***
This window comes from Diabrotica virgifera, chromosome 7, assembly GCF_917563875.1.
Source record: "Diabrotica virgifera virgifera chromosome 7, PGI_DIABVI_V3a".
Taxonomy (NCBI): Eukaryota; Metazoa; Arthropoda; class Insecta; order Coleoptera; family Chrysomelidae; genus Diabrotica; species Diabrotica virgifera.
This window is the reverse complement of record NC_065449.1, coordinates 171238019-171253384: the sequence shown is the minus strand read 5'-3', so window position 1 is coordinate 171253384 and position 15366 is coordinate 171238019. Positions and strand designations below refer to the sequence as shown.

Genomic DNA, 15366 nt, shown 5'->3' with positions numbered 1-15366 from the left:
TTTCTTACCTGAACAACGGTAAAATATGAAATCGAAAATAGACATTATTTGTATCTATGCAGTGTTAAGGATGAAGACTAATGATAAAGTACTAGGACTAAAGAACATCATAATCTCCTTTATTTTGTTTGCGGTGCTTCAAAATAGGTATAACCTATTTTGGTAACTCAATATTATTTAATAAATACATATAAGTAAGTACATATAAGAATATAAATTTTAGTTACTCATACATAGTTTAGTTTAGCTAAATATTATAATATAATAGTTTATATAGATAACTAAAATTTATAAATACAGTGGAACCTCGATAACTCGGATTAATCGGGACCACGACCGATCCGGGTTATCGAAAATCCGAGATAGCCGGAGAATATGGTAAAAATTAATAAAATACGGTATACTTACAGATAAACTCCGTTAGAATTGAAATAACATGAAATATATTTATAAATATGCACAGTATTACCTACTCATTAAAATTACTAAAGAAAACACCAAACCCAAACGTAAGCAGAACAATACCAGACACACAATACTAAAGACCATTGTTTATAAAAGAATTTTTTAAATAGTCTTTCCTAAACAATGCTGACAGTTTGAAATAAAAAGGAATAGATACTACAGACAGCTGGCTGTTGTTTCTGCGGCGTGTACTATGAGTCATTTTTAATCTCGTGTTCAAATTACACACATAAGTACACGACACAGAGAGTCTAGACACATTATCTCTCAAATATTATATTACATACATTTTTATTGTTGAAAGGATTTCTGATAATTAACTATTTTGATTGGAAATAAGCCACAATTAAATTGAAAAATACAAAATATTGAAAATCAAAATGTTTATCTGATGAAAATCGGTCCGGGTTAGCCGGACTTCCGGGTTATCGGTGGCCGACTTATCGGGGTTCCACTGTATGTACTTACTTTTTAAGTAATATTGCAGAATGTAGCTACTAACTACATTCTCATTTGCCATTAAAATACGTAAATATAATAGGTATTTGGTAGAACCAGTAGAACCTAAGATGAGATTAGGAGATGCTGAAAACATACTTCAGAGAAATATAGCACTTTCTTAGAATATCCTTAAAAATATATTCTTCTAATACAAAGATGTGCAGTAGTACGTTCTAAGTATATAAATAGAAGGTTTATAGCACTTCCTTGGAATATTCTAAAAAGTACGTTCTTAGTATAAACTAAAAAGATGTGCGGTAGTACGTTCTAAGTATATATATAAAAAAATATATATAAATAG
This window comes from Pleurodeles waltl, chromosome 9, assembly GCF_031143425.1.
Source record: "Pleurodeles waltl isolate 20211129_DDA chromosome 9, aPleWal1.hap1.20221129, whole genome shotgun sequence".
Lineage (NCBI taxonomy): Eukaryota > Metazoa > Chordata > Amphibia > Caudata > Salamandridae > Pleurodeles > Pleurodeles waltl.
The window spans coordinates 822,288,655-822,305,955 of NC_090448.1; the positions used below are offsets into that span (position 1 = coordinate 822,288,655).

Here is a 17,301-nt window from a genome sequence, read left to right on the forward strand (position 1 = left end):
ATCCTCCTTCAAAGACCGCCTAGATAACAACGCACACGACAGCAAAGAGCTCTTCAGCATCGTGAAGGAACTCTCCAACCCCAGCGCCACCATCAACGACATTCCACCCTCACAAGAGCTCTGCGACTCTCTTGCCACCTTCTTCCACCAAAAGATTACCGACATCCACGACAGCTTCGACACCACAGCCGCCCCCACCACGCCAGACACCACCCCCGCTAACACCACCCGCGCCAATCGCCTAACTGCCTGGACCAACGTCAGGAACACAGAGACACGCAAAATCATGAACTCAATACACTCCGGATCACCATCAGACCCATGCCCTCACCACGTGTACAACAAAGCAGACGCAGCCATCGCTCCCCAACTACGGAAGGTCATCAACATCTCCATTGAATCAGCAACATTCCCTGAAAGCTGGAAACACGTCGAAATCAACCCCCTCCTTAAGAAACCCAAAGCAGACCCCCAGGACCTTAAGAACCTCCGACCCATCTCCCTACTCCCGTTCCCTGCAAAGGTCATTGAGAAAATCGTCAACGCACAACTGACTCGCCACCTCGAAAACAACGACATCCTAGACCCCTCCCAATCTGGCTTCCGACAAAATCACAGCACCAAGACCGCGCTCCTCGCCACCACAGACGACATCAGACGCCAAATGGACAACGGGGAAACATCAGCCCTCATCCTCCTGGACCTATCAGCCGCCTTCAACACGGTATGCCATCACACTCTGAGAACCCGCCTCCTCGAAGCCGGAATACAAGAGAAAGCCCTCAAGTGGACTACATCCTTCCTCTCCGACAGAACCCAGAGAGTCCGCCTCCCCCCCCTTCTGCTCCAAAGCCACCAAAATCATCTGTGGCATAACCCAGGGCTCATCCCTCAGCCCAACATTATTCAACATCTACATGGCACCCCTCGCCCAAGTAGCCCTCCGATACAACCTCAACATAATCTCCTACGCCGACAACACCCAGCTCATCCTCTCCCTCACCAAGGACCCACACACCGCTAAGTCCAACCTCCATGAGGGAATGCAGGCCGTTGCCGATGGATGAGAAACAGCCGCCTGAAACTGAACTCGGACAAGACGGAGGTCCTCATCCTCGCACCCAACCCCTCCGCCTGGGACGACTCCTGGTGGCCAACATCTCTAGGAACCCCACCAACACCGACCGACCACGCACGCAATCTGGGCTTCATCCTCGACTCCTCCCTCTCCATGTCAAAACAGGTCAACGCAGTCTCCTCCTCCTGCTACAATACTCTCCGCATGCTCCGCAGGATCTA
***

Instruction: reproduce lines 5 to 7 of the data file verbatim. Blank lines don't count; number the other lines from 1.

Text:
Genomic DNA, 15366 nt, shown 5'->3' with positions numbered 1-15366 from the left:
TTTCTTACCTGAACAACGGTAAAATATGAAATCGAAAATAGACATTATTTGTATCTATGCAGTGTTAAGGATGAAGACTAATGATAAAGTACTAGGACTAAAGAACATCATAATCTCCTTTATTTTGTTTGCGGTGCTTCAAAATAGGTATAACCTATTTTGGTAACTCAATATTATTTAATAAATACATATAAGTAAGTACATATAAGAATATAAATTTTAGTTACTCATACATAGTTTAGTTTAGCTAAATATTATAATATAATAGTTTATATAGATAACTAAAATTTATAAATACAGTGGAACCTCGATAACTCGGATTAATCGGGACCACGACCGATCCGGGTTATCGAAAATCCGAGATAGCCGGAGAATATGGTAAAAATTAATAAAATACGGTATACTTACAGATAAACTCCGTTAGAATTGAAATAACATGAAATATATTTATAAATATGCACAGTATTACCTACTCATTAAAATTACTAAAGAAAACACCAAACCCAAACGTAAGCAGAACAATACCAGACACACAATACTAAAGACCATTGTTTATAAAAGAATTTTTTAAATAGTCTTTCCTAAACAATGCTGACAGTTTGAAATAAAAAGGAATAGATACTACAGACAGCTGGCTGTTGTTTCTGCGGCGTGTACTATGAGTCATTTTTAATCTCGTGTTCAAATTACACACATAAGTACACGACACAGAGAGTCTAGACACATTATCTCTCAAATATTATATTACATACATTTTTATTGTTGAAAGGATTTCTGATAATTAACTATTTTGATTGGAAATAAGCCACAATTAAATTGAAAAATACAAAATATTGAAAATCAAAATGTTTATCTGATGAAAATCGGTCCGGGTTAGCCGGACTTCCGGGTTATCGGTGGCCGACTTATCGGGGTTCCACTGTATGTACTTACTTTTTAAGTAATATTGCAGAATGTAGCTACTAACTACATTCTCATTTGCCATTAAAATACGTAAATATAATAGGTATTTGGTAGAACCAGTAGAACCTAAGATGAGATTAGGAGATGCTGAAAACATACTTCAGAGAAATATAGCACTTTCTTAGAATATCCTTAAAAATATATTCTTCTAATACAAAGATGTGCAGTAGTACGTTCTAAGTATATAAATAGAAGGTTTATAGCACTTCCTTGGAATATTCTAAAAAGTACGTTCTTAGTATAAACTAAAAAGATGTGCGGTAGTACGTTCTAAGTATATATATAAAAAAATATATATAAATAG
This window comes from Pleurodeles waltl, chromosome 9, assembly GCF_031143425.1.